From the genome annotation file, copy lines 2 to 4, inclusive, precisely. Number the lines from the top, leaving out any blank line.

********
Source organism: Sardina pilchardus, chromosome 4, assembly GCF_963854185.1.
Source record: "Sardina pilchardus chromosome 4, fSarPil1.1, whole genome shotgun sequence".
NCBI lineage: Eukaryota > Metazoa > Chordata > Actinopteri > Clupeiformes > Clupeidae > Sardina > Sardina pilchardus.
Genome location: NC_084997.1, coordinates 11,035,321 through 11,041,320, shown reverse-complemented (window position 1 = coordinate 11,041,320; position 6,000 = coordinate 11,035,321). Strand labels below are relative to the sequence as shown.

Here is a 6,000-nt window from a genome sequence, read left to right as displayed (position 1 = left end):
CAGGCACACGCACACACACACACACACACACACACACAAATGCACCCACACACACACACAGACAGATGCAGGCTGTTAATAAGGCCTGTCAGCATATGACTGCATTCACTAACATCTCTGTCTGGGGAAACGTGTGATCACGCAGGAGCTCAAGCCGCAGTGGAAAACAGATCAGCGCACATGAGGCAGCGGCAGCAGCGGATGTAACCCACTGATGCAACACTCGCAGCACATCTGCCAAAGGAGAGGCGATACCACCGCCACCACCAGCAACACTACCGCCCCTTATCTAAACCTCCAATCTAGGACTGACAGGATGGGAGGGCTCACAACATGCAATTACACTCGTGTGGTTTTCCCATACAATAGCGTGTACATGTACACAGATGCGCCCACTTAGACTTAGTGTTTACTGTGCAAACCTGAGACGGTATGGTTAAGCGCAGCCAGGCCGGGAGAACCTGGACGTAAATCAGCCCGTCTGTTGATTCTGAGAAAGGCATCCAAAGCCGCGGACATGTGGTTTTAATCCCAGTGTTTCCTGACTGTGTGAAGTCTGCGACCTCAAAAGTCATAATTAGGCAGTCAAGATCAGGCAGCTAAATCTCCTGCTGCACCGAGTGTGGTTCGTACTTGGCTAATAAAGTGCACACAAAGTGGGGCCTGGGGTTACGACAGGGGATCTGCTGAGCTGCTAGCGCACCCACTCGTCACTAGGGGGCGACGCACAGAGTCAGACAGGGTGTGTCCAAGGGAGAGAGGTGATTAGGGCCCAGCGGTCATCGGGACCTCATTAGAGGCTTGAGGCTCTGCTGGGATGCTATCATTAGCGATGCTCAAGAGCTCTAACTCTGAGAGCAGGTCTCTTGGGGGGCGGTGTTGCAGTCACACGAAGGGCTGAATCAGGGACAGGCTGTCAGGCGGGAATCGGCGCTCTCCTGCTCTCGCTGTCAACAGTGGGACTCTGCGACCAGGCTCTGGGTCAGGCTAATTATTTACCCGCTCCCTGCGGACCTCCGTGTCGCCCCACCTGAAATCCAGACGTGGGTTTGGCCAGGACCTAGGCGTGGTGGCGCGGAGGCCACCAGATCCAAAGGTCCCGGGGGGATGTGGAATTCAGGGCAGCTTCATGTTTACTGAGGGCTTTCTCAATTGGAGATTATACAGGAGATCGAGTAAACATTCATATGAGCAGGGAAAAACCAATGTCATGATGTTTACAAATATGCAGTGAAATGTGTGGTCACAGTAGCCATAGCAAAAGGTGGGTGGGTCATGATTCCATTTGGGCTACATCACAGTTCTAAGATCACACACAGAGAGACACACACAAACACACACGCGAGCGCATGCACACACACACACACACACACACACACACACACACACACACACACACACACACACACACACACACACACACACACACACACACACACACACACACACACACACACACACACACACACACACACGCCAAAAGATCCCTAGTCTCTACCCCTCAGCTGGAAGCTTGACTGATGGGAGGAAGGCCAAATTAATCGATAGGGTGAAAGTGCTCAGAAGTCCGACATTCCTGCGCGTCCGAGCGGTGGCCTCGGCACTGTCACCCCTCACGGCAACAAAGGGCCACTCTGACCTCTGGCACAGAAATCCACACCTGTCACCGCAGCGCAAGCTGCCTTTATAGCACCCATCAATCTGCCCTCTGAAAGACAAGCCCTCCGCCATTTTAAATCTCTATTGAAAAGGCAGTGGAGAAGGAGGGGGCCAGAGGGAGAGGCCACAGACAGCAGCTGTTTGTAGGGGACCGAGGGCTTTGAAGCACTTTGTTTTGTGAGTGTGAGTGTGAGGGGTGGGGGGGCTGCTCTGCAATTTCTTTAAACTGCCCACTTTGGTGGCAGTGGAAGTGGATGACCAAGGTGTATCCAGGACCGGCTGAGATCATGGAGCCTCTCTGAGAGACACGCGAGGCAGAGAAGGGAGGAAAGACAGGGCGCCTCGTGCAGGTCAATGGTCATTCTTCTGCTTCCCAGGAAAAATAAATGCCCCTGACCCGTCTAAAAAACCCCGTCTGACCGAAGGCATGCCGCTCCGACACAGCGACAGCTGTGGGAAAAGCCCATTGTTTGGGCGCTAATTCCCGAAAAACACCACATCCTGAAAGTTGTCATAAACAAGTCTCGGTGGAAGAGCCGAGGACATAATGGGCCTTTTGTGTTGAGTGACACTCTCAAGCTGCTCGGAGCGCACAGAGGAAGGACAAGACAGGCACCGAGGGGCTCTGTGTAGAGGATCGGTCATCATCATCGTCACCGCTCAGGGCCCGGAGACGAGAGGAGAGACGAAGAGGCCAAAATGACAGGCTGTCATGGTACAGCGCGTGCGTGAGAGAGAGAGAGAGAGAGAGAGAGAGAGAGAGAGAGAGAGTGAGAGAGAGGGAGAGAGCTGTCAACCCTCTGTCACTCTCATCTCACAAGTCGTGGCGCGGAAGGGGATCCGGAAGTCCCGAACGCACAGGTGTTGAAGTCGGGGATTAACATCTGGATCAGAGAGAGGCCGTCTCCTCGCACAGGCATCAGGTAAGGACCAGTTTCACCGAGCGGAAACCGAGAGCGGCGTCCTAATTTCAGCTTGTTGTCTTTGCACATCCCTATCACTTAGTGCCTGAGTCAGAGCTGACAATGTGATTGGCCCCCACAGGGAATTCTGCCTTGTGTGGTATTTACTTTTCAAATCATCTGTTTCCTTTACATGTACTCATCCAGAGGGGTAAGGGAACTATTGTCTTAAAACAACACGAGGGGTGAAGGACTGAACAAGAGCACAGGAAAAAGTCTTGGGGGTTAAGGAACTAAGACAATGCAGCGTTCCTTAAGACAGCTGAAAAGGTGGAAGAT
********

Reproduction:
Source record: "Sardina pilchardus chromosome 4, fSarPil1.1, whole genome shotgun sequence".
NCBI lineage: Eukaryota > Metazoa > Chordata > Actinopteri > Clupeiformes > Clupeidae > Sardina > Sardina pilchardus.
Genome location: NC_084997.1, coordinates 11,035,321 through 11,041,320, shown reverse-complemented (window position 1 = coordinate 11,041,320; position 6,000 = coordinate 11,035,321). Strand labels below are relative to the sequence as shown.